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Volume 3 Number 34:  6 December 2000

Editorial
A Dubious Climate History Lesson: Our analysis of a recent article on global warming produced by The Economist reveals it to be woefully out of step with climatic reality.

Subject Index Summaries
Thylakoid Membranes

Malaria

Journal Reviews
Solar Forcing of Climate: A Means of Amplification?: An exercise in simultaneous solar dynamo and earth climate modeling demonstrates that the typical frequencies of each system may sometimes resonate to greatly amplify climate forcing by solar activity, thereby demonstrating that weak solar signals can indeed be responsible for the many major climatic changes with which they are highly correlated.

The Medieval Warm Period and Little Ice Age in New Zealand: Stalagmite Evidence: A study of oxygen isotopes in a stalagmite from a cave in New Zealand reveals that the Medieval Warm Period and Little Ice Age were, in the words of the authors, "not just a local European phenomenon," thereby contradicting recent climate-alarmist claims to the contrary.

Elevated CO2 Delays Leaf Senescence in Oak Trees: Elevated CO2 delayed senescence in leaves of Quercus myrtifolia, as indicated by direct measurements of leaf chlorophyll content, nitrogen content, and rubisco activity.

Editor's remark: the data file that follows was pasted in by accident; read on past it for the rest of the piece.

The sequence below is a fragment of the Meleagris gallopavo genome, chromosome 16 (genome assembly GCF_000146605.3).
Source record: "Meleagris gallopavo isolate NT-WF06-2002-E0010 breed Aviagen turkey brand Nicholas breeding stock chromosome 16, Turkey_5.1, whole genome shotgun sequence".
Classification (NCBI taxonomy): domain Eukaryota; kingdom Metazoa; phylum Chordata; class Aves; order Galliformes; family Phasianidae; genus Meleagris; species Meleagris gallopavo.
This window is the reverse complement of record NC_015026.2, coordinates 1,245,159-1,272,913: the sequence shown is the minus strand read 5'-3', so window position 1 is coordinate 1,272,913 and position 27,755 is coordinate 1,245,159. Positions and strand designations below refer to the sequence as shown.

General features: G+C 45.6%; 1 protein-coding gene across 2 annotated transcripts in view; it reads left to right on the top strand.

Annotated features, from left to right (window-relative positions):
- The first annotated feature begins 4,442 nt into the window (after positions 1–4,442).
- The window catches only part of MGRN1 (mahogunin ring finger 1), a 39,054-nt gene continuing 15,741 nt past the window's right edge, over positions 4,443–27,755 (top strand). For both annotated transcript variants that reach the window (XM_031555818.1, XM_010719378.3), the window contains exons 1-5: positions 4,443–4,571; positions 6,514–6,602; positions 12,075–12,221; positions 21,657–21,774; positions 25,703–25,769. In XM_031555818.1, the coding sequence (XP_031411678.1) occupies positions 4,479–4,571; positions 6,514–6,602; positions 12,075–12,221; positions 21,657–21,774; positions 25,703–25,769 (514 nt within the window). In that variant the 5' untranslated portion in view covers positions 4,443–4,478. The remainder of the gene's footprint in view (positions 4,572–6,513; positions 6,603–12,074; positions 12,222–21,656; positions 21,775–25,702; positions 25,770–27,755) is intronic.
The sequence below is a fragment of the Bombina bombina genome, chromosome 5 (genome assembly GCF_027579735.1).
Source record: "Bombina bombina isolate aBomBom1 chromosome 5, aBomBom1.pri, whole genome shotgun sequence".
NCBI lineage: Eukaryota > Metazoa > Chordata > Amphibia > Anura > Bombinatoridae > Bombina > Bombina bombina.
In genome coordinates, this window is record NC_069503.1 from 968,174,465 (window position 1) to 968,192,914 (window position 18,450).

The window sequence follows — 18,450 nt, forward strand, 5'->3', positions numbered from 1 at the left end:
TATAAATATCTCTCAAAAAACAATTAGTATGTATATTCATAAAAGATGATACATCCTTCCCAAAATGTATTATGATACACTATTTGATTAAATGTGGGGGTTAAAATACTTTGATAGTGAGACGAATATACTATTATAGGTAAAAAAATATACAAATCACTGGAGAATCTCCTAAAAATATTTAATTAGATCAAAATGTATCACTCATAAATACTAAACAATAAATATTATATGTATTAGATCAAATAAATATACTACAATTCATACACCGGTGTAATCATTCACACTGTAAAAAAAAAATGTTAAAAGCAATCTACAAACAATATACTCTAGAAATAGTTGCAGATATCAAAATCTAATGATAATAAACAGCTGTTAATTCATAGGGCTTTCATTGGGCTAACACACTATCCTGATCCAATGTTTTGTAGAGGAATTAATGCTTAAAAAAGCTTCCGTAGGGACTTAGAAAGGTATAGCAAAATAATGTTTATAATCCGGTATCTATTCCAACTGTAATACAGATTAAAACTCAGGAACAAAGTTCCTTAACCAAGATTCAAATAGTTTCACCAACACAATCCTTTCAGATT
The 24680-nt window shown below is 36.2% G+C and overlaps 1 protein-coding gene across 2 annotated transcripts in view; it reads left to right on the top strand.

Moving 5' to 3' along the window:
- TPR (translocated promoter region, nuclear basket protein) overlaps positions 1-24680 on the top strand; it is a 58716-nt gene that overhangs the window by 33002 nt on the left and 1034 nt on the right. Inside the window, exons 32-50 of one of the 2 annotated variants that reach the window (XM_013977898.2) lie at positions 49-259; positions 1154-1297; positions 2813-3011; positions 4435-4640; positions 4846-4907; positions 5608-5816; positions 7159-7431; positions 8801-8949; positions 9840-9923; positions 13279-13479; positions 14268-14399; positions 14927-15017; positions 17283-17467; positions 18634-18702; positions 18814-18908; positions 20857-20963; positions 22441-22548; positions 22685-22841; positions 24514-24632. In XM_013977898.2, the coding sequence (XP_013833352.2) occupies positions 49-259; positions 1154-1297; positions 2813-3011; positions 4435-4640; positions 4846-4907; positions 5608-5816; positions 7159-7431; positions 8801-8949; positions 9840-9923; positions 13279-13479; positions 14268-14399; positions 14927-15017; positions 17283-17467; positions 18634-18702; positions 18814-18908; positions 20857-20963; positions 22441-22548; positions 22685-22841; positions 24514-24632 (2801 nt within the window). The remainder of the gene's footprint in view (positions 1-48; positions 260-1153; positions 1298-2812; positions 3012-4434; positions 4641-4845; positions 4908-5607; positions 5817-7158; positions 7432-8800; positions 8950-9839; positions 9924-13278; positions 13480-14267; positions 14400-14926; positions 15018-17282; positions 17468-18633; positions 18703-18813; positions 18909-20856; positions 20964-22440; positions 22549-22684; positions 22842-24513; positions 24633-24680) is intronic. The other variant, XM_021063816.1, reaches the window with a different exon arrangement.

Elevated CO2 Reverses Negative Impact of Global Warming in Model Simulations: General circulation models of the atmosphere predicted changes in air temperature and precipitation in the southeaster United States that led to projections of decreases in soybean and peanut yields there in the year 2020.  However, when the yield-enhancing effects of elevated CO2 were included in the analyses, yields of both crops increased.

Pine Seedlings Out-Compete Weeds at High CO2: Elevated CO2 increased loblolly pine seedling biomass under well-watered and water-stressed conditions, even when growing in competition with herbaceous weeds.  Furthermore, elevated CO2 did not increase total weed biomass, but it did cause a non-significant increase in the presence of C3 as opposed to C4 weed species.